Your asset allocation guide – May
Developed market equities appear expensive compared to average long-term price-to-earnings ratios. However, given relatively subdued earnings growth, many investors argue that they aren’t expensive when compared to current bond yields.
While developed markets equities appear expensive relative to average long-run price-to-earnings ratios and, given relatively subdued earnings growth, many investors argue that they aren’t expensive when compared to current bond yields. Academic theory suggests that risky assets such as equities should return, on average, about five to six percentage points more than “risk free” long term government bonds. This is based on long term studies comparing equity returns with bond returns.
With the 10-year Commonwealth Government bond in Australia yielding 2.66% per annum (at the end of April), theoretically equities should return about 7.5-9.0% per annum, on average, over the next few years. This return doesn’t appear too demanding when looking at current equity valuations. At current prices, the local share market is providing a dividend yield of 4.5% per annum, another 1.5% per annum in franking credits (so a grossed-up yield of 6.0% per annum) and, if we assume that companies can grow earnings per share at about 3% per annum then we can easily get to 8-9% per annum in long run average equity returns, all else being equal.
Of course, if bond yields return to more “normal” levels – typically the rate of GDP growth plus inflation – so about 6% per annum, then equity returns need to rise through higher dividend yields (potentially involving lower share prices) or earnings need to grow more rapidly. For these reasons, asset allocators and investors need to understand the path of interest rate normalisation undertaken by central banks to avoid a situation, such as in 1994, when bond yields rose rapidly causing both bond and equity prices to fall in unison.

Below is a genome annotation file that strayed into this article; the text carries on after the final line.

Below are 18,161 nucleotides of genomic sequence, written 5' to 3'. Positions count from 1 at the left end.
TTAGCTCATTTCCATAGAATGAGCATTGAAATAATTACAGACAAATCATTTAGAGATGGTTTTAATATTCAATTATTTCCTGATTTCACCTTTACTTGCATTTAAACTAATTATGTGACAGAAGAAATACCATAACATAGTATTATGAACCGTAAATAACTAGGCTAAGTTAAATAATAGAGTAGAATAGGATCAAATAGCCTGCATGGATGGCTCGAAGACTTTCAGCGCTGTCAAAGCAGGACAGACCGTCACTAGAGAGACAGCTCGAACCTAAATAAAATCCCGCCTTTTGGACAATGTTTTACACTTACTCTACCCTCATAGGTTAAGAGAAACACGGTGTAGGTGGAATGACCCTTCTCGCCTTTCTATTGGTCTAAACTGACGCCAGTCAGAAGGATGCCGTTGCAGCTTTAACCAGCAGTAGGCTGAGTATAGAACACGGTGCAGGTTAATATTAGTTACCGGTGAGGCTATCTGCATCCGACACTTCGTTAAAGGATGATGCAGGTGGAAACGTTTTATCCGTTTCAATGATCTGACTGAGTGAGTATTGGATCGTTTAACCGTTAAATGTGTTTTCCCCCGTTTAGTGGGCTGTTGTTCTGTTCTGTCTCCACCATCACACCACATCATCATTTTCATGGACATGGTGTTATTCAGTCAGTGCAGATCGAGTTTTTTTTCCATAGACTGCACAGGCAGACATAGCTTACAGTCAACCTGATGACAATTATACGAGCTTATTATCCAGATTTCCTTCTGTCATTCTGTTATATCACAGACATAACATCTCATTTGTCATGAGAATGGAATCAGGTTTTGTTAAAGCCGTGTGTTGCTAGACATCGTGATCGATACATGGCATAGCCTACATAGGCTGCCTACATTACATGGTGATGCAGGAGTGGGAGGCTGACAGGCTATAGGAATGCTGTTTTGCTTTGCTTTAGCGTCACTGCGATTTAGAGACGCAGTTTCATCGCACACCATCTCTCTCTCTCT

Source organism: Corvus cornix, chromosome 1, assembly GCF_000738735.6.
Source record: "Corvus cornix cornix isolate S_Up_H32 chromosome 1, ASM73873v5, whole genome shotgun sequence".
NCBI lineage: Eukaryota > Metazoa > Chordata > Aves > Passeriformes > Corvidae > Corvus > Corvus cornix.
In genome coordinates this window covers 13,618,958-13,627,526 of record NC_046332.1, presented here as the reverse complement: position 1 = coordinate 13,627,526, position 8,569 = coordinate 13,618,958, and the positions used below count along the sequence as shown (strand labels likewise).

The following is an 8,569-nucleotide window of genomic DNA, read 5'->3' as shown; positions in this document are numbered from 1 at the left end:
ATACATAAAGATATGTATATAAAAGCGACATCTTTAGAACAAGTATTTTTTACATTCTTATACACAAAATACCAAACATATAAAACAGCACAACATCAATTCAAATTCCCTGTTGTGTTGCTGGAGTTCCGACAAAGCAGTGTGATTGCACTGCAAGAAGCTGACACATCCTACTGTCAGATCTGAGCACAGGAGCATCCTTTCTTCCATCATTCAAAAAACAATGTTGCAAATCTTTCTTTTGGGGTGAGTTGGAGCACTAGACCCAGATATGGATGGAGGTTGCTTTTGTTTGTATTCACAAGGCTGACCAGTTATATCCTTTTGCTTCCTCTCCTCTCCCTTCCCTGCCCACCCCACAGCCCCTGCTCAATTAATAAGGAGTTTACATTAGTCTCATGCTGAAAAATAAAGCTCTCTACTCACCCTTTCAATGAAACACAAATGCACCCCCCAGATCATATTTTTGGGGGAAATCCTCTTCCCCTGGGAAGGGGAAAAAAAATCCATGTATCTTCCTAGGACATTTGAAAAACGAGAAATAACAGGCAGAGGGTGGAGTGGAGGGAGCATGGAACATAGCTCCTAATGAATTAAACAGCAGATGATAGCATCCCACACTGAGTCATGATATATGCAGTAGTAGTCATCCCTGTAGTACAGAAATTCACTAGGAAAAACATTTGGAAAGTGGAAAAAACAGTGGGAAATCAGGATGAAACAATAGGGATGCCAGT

Overall, there are no compelling reasons to change our asset allocations this month.
Our asset allocation summary:
- Cash: Hold an overweight position in cash to be able to take advantage of new opportunities when they arise, for example, a selloff in equities. We suggest shorter maturity term deposits over at call cash.
- Fixed income: We suggest an overweight position in fixed income until we identify opportunities in alternative investments to shift capital into. Developed world government bonds are very expensive and offer poor absolute value, so prefer products with limited interest rate risk. We suggest an equal split between Australian and (hedged) international bonds. Tactical income, absolute return fixed income strategies and short duration fixed income are all preferred over benchmark aware bond strategies.
- Australian equities:Remain underweight. Growth outlook is lower than other markets and valuations are above fair value. Favour selected industrials such as financials, healthcare and utilities. Hold positions in quality smaller companies but do not add.
- International equities: Given higher valuations in developed market shares, hold a neutral weighting. Maintain unhedged currency exposure for now. Emerging markets are cheaper than developed markets so maintain exposure and favour Asia over other regions.
- Alternatives: Maintain a neutral allocation until opportunities emerge. Alternatives represent an important part of an overall strategy of building allocations to assets with a low/moderate correlation to equities.
- Property: Hold a neutral allocation to commercial property. At current pricing, Australian and international property appears fair value. Favour international property securities over Australian.